Winter in Barrow

Like the rest of the world, Barrow has recently been dealing with winter weather extremes. In Barrow, however, this is expected. After all it is winter and we are well into the Arctic Circle. One day last week we went from -28 degrees to 14 degrees above zero in the space of an hour. This was the Arctic’s dramatic way of announcing that snow was on the way. We had maybe 4 inches, but along with it came howling westerly winds and negative wind chills. Again, this is pretty typical for our location.

One of the older gals I work with came in and announced, “It’s COLD!”  This never ceases to amaze me. We live in the Arctic. It is always cold. Even summer temperatures seldom climb above 55 degrees. Saying its cold in the Arctic is like announcing that water is wet. I should say that the gal protesting the cold was born in the Philippines, but she has lived in Barrow for about 10 years. A short time later she announced in tones of absolute outrage that it was SNOWING. (The outrage would almost have caused you to believe that snow was somehow an affront to nature and God.) She glared at me as if I were personally responsible for both weather and temperature.

This is an old game. We have been reciting our lines for, well, this would be my 6th winter here. I raised one eyebrow and we stared at each other for a while. Then she laughed and she is over it like that. “I will retire.” She said. “When?” I asked. We eye each other some more. “Tomorrow.” She said. “Okay.” I said. And we go back to work.




Later that day I stepped out on the back loading dock to take a look at the weather. Sitting on top of one of the snow dunes was a lone Arctic fox –shivering. He looked at me. I look at him. Neither of us is disturbed much by the other. I’ve seen him around for the last two winters.. A couple years ago, I first caught sight of this fox, limping in the snow. He had either been in a fight or more likely been caught briefly in a trap and wasn’t putting any weight on one of his fore paws.

This was the first wild animal I ever saw pull the sad, saucer-eyed trick on people. Some of the more tender hearted employees decided he was like a puppy and fed him bones and scraps. He survived his injury and proved intelligent when it came to distinguishing between the marks, who would feed him and the locals who would shoot him on sight. Foxes are vermin up here. Foxes carry rabies. Sad but true. Up here whole villages are quarantined when rabies shows up. This fox was sly, but predictable.

He shivers some more and I swear with same outraged expression as my fellow employee he sends a message. “For REALZ?” he says looking around at the blowing snow, “Gimme a sausage or I’ll crap on the deck.” As I said they are sly and predictable. We have a continual scat and piss war going on with foxes. They claim ownership to the deck and so crap and piss accordingly and we shovel it of right back to ground level.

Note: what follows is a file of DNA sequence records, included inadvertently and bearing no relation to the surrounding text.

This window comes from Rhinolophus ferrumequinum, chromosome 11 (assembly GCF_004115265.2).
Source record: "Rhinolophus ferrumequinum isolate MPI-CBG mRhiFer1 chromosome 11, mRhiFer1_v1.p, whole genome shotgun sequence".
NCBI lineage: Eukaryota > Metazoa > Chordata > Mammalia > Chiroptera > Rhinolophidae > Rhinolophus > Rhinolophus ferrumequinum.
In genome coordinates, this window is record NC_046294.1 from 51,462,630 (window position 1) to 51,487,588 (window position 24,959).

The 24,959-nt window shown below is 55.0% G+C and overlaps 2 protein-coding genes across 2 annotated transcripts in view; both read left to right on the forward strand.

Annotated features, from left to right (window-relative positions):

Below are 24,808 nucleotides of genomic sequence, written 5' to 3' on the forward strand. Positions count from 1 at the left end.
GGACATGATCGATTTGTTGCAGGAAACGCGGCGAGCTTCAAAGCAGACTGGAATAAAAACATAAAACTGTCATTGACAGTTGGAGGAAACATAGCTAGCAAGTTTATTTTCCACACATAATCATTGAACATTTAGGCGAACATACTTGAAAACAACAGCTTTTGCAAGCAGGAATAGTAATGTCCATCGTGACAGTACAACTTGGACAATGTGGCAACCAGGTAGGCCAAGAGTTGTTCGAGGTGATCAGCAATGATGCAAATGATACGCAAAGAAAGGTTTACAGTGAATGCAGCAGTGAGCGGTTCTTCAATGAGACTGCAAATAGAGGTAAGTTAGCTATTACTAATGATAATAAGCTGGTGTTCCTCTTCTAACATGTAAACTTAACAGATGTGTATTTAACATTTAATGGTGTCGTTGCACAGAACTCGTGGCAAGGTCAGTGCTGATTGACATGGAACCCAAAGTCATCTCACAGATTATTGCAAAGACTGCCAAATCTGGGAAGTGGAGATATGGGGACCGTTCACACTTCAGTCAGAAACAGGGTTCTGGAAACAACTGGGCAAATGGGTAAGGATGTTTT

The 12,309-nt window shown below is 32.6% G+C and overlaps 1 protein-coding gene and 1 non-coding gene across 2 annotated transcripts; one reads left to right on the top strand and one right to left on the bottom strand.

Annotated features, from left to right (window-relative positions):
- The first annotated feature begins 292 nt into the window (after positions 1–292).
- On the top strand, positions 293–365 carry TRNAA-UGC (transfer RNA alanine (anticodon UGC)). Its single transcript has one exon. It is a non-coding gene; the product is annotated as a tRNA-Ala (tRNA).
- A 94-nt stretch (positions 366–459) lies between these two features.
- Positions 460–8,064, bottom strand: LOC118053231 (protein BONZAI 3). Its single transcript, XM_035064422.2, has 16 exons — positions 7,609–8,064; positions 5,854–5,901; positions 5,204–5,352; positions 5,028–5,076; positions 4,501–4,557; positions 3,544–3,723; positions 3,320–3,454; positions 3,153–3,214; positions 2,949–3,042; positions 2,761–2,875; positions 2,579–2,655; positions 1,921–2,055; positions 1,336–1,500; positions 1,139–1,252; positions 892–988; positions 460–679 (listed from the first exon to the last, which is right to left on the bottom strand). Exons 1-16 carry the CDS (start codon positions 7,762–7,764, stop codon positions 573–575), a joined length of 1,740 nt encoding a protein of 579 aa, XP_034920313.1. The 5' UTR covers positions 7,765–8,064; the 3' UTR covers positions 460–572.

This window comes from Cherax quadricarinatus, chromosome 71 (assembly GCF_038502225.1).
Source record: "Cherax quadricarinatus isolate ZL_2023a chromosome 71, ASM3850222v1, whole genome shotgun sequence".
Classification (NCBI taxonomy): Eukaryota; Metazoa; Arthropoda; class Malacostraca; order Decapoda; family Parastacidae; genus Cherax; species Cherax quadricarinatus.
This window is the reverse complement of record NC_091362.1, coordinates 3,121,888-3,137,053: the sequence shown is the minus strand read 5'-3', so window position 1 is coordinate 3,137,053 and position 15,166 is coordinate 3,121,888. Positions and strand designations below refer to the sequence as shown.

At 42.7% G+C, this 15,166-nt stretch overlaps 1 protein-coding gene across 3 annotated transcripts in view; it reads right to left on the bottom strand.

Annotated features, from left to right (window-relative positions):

“No way.” I said, “You will crap on it anyway.” The fox let out a bark –don’t think bark as in dog, but more like a raspy wheezy tubercular sound instead. He turned and stomped off – Yes he did stomp. His feet actually made crunching sounds in the snow. Foxes apparently do get huffy, and disappeared under the building. (Most buildings up here are on timbers or pylons to keep the buildings off the permafrost.)

I opened the door to go back inside. My fellow employee instantly wraps her arms around herself, announcing in even greater outrage; “IT’S COLD!” I sigh and close the door. The employee disappeared into dry storage and came back wearing her winter coat. I force myself to ignore her instead of asking for the millionth time why she did not bring a sweater to work. I also ignored her when she announced to each employee, as they came on shift, that it was cold and snowing in the same outraged tone of voice. That was okay by me. One of them could be responsible for the weather for a change.

At the end of the shift I stepped back outside to check on the weather. Lo and behold! There was the promised scat –just out from the door, all small and dark. I grabbed the shovel and scooped of the dock and over the side. “Here’s your sausage.” I called, and headed back indoors to- “IT’S COLD!” I looked her for a moment and I said, “I will retire.” It’s going to be a long winter.

Category: Alaska
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2 Responses
  1. Maria Falvey says:

    Gretch this is awesome. I can easily picture the scene, the snow, the COLD and the fox. Miss the Arctic very much and you, much more!

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